But I think it’s something that I see reflected in my own life.  No, I don’t worry about bleeding out a drop at a time over the course of years, but I do keep wondering exactly how much grace God has for me.  I find myself thinking and acting like it’s eventually going to run out.  For real y’all.  I just keep getting the same things wrong over and over.  Yes, I’m learning.  Yes, I’m growing.  Yes, God keeps working in me.  But wow!  I’m a slow learner.  I make the same mistakes, the same wrong choices, I react in the same stupid way over and over.  How long is he going to keep putting up with me?  You know?  I’ve had a lot of people just walk away and give up on me in one capacity or another.  When will he finally say, “Nope, you used your last drop of grace yesterday”?

For a long time, I think I understood grace as a one-time gift we got at the cross.  God looks down at us in the moment that we surrender our lives to him, and he says, “OK, I forgive you.  You’re a new creation.  Go and sin no more.”  And maybe it’s just me, I think even though I have known since childhood that I am “saved by grace through faith” as Ephesians famously teaches, that from the point I gave my life to Jesus, we haul out the scales again.  Like, maybe he gives me four litres of grace just to get me started, but I am a new creation so it’s time I start earning God’s grace.  There are a couple of problems with thinking this way.  One of them is that it’s completely untrue. When Paul blesses the church in his letters saying, May the grace of our Lord Jesus Christ be with you, there’s no mention of it running out.  2 Peter opens with a blessing of grace and peace in abundance.  Hebrews 4 encourages us to approach God’s throne with confidence because we will find all the mercy and grace we need there.  The idea that grace only happened at the cross is just not even biblical.  If we live like grace is a limited resource, it messes up even more than our understanding of and relationship with God.  We don’t offer grace to those around us who are broken, slow-learners just like we are.  We get offended when people keep treating us in the same broken ways.  We write people off.  We can even be stingy with grace towards ourselves.  We get frustrated and discouraged because we just made the same mistake again.  We can even write ourselves off as hopeless, or at least we can convince ourselves that we will never grow past that one thing we keep getting wrong.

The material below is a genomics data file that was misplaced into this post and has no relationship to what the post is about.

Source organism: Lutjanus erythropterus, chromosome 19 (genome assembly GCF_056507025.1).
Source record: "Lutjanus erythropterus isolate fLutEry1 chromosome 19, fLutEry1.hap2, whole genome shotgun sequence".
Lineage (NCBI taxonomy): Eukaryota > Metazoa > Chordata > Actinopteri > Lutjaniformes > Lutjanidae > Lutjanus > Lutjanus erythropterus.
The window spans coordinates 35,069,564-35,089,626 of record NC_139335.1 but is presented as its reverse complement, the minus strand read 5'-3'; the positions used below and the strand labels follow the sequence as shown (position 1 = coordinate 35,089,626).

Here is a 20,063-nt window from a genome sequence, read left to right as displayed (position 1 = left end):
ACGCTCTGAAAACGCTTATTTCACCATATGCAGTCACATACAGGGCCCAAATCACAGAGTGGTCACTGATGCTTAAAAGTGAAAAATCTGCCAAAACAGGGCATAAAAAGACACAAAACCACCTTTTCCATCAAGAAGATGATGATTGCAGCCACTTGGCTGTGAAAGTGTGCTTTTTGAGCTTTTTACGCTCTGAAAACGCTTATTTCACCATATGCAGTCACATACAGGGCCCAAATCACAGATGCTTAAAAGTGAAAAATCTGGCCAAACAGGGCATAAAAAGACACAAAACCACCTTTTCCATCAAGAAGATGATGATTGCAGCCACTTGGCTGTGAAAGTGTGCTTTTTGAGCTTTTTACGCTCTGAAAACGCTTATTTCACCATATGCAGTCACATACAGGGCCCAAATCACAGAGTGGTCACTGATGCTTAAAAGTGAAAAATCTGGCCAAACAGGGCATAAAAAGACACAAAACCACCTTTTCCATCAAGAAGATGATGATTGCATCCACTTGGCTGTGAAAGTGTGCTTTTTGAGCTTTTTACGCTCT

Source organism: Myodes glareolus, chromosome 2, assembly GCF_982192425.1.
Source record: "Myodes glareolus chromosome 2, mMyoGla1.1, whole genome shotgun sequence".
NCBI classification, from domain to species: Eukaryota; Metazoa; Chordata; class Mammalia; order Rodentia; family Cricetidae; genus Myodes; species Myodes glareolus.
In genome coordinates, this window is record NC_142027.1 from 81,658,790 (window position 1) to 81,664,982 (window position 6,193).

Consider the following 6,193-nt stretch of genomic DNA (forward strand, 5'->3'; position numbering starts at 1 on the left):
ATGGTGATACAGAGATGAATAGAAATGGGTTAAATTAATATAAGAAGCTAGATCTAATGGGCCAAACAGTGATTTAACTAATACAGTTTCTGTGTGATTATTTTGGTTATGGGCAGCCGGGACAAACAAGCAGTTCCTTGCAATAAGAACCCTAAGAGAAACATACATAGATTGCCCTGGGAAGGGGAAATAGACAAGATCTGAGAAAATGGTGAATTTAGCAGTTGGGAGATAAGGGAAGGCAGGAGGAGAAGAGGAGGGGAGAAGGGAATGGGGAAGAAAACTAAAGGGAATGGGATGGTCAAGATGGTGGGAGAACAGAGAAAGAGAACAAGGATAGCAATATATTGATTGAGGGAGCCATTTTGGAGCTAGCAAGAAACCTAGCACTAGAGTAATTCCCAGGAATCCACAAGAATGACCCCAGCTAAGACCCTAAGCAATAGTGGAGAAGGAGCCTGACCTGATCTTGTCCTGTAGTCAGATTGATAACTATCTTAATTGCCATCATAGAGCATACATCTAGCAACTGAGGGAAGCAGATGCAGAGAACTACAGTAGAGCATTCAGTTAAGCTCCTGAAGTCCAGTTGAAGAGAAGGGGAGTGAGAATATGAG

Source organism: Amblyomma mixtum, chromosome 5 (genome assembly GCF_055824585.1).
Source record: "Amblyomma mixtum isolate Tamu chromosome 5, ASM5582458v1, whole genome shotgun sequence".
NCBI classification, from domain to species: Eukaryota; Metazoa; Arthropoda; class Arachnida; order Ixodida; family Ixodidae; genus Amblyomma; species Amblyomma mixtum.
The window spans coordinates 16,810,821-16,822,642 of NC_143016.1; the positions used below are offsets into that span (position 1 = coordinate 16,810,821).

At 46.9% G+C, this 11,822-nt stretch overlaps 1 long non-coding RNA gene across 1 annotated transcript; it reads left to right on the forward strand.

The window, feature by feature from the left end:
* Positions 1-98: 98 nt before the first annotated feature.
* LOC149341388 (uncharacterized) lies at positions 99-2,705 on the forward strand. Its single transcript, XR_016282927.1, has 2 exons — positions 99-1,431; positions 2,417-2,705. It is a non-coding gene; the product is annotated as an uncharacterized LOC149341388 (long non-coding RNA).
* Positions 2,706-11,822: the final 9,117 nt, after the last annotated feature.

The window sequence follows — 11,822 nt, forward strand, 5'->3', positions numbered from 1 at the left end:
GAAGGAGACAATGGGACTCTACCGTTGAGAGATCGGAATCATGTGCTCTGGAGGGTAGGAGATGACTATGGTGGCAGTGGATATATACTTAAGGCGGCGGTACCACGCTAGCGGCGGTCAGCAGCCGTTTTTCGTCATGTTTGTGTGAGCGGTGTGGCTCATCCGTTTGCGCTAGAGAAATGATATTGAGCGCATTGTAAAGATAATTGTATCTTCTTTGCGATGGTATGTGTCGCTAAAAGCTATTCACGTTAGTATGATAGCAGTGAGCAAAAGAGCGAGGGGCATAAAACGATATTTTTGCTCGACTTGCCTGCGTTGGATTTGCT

And I think that’s another thing about grace.  It’s not just about forgiveness.  God’s grace is so much bigger than just saying, “I can see you’re sorry.  I forgive you.”  He does that, with all his heart.  He loves to forgive us.  But God doesn’t want us to keep being broken.  He wants to heal us.  His grace gives us the strength and opportunity to keep going, to break a habit that is crushing us, to defeat a pattern of sin in our lives, to overcome a barrier that comes between us and him or between us and someone we need to be loving.  

If you are feeling failure in some area of your life, hear me now.  God’s grace does not run out.  It pours out.  He loves his children, and there has never been a moment when he didn’t have enough grace for you.  His grace cost him very dearly, as Good Friday recently reminded us, and he has no interest in letting it go to waste.  

You never need to worry that you have finally used up that last drop of God’s grace.  Every time you scrape your knee, there is an ocean where you can wash.  Until the day comes when we stand in his presence with no fear of ever falling again, God’s grace will never run out.